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Re: accessible banking:

From: david poehlman <david.poehlman@handsontechnologeyes.com>
Date: Tue, 1 Feb 2005 09:43:09 -0500
Message-ID: <00c001c5086c$6075cbf0$6401a8c0@DAVIDPC>
To: "John Foliot - WATS.ca" <foliot@wats.ca>, "'Kelly Pierce'" <kpierce2000@earthlink.net>, "'John Carpenter'" <John.Carpenter@pdms.com>, "'wai-ig list'" <w3c-wai-ig@w3.org>

John,

Me thinks but me could be rong that ada does not take security into account 
where matters of the internet are concerned?

Johnnie Apple Seed

----- Original Message ----- 
From: "John Foliot - WATS.ca" <foliot@wats.ca>
To: "'Kelly Pierce'" <kpierce2000@earthlink.net>; "'david poehlman'" 
<david.poehlman@handsontechnologeyes.com>; "'John Carpenter'" 
<John.Carpenter@pdms.com>; "'wai-ig list'" <w3c-wai-ig@w3.org>
Sent: Tuesday, February 01, 2005 9:37 AM
Subject: RE: accessible banking:


Kelly Pierce wrote:
>
> **Not under the Americans with Disabilities Act.  As long as
> the means of
> communication made available to you is effective, I.e.
> allowing you to
> complete a certain task, then the bank has fulfilled its
> access obligations.

OK, but what if the means is ineffective, or presents an undue burden or
potential "security issue" as defined by the U.S. Homeland Security?

"June 29, 2004 - The U.S. government's Computer Emergency Readiness Team
(US-CERT) is warning Web surfers to stop using Microsoft's Internet Explorer
(IE) browser.

US-CERT is a non-profit partnership between the Department of Homeland
Security (DHS) and the public and private sectors. It was established in
September 2003 to improve computer security preparedness and response to
cyber attacks in the United States.

"There are a number of significant vulnerabilities in technologies relating
to the IE domain/zone security model, the DHTML object model, MIME-type
determination, and ActiveX. It is possible to reduce exposure to these
vulnerabilities by using a different Web browser, especially when browsing
untrusted sites," US-CERT noted in a vulnerability note
(http://www.kb.cert.org/vuls/id/713878)."

http://www.internetnews.com/security/article.php/3374931

This is not really an anti-IE comment on my part (OK, maybe it is <grin>),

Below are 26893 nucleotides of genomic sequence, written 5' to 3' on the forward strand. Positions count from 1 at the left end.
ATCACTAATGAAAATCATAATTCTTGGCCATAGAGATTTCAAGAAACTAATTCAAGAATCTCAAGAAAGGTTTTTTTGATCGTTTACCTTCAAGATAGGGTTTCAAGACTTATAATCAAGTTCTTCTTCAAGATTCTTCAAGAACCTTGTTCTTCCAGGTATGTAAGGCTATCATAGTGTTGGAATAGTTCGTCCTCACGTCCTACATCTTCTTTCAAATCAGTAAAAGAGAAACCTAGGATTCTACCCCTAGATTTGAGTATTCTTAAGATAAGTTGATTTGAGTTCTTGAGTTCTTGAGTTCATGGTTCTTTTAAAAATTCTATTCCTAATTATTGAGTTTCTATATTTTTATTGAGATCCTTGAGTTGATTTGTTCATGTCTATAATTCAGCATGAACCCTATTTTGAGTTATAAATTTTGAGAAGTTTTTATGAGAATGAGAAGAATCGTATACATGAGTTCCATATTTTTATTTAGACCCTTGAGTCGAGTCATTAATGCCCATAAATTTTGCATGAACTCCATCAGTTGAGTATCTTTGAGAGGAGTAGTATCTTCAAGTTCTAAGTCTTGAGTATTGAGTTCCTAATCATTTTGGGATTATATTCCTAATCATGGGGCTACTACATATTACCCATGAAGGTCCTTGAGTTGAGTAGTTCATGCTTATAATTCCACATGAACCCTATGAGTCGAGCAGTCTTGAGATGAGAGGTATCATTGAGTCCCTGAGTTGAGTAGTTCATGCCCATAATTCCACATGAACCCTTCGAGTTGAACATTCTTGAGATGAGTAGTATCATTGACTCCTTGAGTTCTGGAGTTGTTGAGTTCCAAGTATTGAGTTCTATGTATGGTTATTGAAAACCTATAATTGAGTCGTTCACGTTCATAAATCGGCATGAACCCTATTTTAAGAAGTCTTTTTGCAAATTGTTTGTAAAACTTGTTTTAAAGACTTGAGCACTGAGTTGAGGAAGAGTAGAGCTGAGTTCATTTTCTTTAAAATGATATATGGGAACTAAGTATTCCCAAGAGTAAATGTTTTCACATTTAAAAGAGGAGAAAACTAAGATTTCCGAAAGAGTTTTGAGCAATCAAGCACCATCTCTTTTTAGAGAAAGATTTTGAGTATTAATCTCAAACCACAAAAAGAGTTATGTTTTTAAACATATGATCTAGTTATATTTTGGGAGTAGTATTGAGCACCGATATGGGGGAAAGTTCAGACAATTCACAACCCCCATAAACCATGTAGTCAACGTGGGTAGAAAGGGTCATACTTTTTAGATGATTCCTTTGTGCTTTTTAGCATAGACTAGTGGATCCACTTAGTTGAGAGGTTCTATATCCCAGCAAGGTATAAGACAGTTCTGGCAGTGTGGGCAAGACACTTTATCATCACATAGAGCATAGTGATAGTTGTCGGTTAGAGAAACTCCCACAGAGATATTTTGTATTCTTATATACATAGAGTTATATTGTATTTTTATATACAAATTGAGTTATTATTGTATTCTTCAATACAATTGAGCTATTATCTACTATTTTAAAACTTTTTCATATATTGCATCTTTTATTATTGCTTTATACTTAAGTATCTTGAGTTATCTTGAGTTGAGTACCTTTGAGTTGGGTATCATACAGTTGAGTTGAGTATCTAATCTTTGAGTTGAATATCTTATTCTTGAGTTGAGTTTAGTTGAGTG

but it's also a reality in 2005.  Never mind that any institution that
claims to be security conscious and yet relies on IE/Microsoft Security is..
Shall we say, poorly informed, it is, IMHO, just bad business to insist that
clients *only* use a given tool.  How would you react if the local gas
station would sell you gas, but only if you drove an American model car...


> Under the ADA, courts view access by functional performance,
> not by process.
> they also don't consider optimal or preferential means but
> the means that is
> sufficient to complete the specified task.

Right, and so the question then becomes, given the numerous documented
security issues attached to Internet Explorer, is the "tool" sufficient to
use to conduct "security related" tasks, such as e-banking?

> You may choose not to use
> Internet Explorer, but in 2005 I have not seen an argument
> saying that it is
> unreasonable or insufficient to require people with
> disabilities only to use
> Internet Explorer to access online banking services.  It
> seems like you want
> access beyond what is required beyond that of the ADA.

I won't argue David's case, but I personally agree that Universal
Accessibility is the goal.  Some U.S. Banks might slide under the legal
requirement by being "accessible" to IE users, but I think everybody on this
list knows that *that response* is a wink and a nudge, and is mostly smoke
and mirrors.

JF
--
John Foliot  foliot@wats.ca
Web Accessibility Specialist / Co-founder of WATS.ca
Web Accessibility Testing and Services
http://www.wats.ca   1.866.932.4878 (North America)


>
> Kelly
Received on Tuesday, 1 February 2005 14:43:53 GMT

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